Everything You Really Need to Know to Organically Control Birch Leaf Miner

Birch leaf miner is a particularly noxious pest of birch trees and more importantly has spawned some even more noxious chemical controls.

To Begin

it is important to keep your birch trees healthy and actively growing.

This means feeding them with compost (a quarter inch spread under the leaf canopy every spring or fall) and making sure they don’t suffer drought damage.

So feed and water are important to reduce the stress on this plant (as it is with every plant).


Birch tree leaves

Understand that a tree under stress will be more attractive to pests. So the most important, least-costly and most-effective first step is to feed and water.

Also understand that the birch leaf miner will not usually kill a healthy tree even if it totally defoliates it.

It helps to understand the life cycle of this insect

The life cycle is important because it is an interesting and very protective one. The pest is a species of sawfly that overwinters in the ground as a pupa. The adult fly hatches in the spring and immediately flies to the emerging leaves, makes a slit in a leaf and lays the eggs. The adults then die after a very brief lifespan.

The egg hatches and an immature worm or birch leaf miner starts eating away between the layers of the leaf where it is protected from predators and our typical spray methods of control. When it is ready to develop further, the miner drops to the ground and burrows into the soil and makes a pupa. There can be several generations of birch leaf miner each year with the last one staying in the ground to overwinter and start the process again.

So how can we control this pest?

A contact spray

A spray such as soap will kill the adult sawfly but your timing has to be perfect to get it - just as the leaves are unfolding. The difficulty with these sprays is that birch trees can be quite tall and getting a complete coverage involves spraying almost everything within a half mile with the spray drift.

A contact spray will not penetrate the leaf so the miner (larval form) is quite happily eating away.

Contact sprays will not penetrate the ground to kill off the pupa.

Horticultural oil

Horticultural oil has been shown to be effective against birch leaf miner. A spray as soon as the leaves start unfurling and weekly until June will provide relief on smaller trees. Hort oil will stay on the leaves and will have some residual action. Repeated spraying are necessary as timing the hatch is critical.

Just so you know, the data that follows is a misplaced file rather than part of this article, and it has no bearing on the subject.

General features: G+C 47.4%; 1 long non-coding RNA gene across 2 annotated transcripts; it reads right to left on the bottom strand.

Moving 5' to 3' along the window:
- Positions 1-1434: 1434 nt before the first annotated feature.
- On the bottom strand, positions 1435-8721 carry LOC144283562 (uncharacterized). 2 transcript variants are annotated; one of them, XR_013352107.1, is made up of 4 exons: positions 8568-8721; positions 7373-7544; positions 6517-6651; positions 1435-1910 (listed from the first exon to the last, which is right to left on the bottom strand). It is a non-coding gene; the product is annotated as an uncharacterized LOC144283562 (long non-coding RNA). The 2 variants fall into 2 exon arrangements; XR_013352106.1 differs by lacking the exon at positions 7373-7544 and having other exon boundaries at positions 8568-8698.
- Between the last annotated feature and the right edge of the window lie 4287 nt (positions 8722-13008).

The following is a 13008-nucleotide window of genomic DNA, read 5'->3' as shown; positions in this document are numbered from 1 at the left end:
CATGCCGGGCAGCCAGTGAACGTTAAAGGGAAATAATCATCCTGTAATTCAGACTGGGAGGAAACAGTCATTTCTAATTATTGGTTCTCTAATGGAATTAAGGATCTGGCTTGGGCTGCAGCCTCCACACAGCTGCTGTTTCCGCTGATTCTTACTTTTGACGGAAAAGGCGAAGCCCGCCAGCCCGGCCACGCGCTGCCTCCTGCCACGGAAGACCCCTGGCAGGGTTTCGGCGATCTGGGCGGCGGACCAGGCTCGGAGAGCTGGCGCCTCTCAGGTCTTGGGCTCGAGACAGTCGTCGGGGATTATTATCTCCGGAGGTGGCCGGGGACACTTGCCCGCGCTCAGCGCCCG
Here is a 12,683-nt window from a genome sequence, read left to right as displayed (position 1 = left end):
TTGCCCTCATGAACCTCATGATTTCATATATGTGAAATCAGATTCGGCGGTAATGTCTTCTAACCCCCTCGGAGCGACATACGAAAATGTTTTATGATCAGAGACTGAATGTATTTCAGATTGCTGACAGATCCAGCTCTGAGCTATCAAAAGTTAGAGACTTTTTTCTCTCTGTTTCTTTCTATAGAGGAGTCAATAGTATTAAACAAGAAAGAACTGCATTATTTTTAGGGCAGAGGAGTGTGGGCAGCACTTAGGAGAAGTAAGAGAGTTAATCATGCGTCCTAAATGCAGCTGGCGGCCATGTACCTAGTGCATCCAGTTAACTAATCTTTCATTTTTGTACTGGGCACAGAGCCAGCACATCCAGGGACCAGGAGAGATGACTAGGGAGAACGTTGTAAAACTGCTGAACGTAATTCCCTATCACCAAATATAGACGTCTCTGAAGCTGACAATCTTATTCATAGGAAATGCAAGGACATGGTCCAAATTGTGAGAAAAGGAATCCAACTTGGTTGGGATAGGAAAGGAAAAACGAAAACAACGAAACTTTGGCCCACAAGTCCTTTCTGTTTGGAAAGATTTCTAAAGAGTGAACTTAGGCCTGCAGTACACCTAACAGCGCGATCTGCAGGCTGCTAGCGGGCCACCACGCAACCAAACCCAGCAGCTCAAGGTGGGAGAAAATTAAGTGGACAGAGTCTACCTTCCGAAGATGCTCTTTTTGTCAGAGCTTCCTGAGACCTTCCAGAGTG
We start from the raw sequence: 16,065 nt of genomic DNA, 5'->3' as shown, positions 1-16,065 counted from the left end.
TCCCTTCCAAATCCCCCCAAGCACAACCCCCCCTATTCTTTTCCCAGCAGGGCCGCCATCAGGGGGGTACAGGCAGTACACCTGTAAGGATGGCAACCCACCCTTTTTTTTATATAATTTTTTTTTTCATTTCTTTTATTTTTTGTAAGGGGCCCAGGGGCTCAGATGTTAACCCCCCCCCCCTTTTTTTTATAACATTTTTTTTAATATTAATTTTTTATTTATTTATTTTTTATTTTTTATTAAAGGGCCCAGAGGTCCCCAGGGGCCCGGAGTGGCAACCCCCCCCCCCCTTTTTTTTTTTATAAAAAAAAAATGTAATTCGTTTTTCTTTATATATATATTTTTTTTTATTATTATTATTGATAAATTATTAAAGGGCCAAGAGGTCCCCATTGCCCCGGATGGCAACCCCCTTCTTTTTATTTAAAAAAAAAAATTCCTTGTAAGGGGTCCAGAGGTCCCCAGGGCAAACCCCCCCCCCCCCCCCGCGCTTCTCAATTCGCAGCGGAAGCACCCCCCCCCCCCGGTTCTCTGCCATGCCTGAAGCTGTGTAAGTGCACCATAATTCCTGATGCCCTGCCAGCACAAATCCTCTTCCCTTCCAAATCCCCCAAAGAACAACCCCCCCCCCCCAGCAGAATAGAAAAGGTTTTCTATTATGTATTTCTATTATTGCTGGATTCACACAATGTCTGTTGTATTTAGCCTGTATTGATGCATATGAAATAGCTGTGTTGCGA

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Neem oil

This oil apparently acts as a deterrent to birch leaf miner so this should be considered.

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Predator nematodes

These are the good guys. And the same species that are used against lawn grubs are listed for the control of the burrowing miner and larva. Apply as per the instructions on the label and make doubly sure you water these small creatures into the soil after you apply them.


This is a new form of insecticide and you might want to investigate this chemical for control. It is being used in IPM programs now. The jury is out on its effectiveness or ultimate ecological impact.

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Rotenone is registered for use with sawflies but the problem with Rotenone is that it is very short-lived (24 hours) and you have to ensure the fly is flying or around before you can kill it. You have to get the adult form of the birch leaf miner with this material to be effective. Again, this is a very potent botanic insecticide and full breathing masks should be worn if dusting or spraying with this material.

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Cygon 2E is Not Recommended

This the chemical of choice and most often sold but this is one of the most toxic chemicals used in the agriculture industry.

I would not recommend this in any shape or form.

The interesting factoid about this chemical is that it has probably killed more birches than the miner. You see, if you apply this using the label directions and paint it on the trunk for two years in a row (or more) then you may wind up killing the cells right under the bark and the tree will die. The birch leaf miner gets the blame but the Cygon did the deed.

Never, ever spray Cygon with a sprayer – this is acutely dangerous material.

Doug's Best Organic Option

Use predator nematodes to get basic control. You'll likely have some problems but not at a level of tree destruction.

If the problem becomes worse, apply more nematodes and spray with the horticultural oil or neem at the appropriate time

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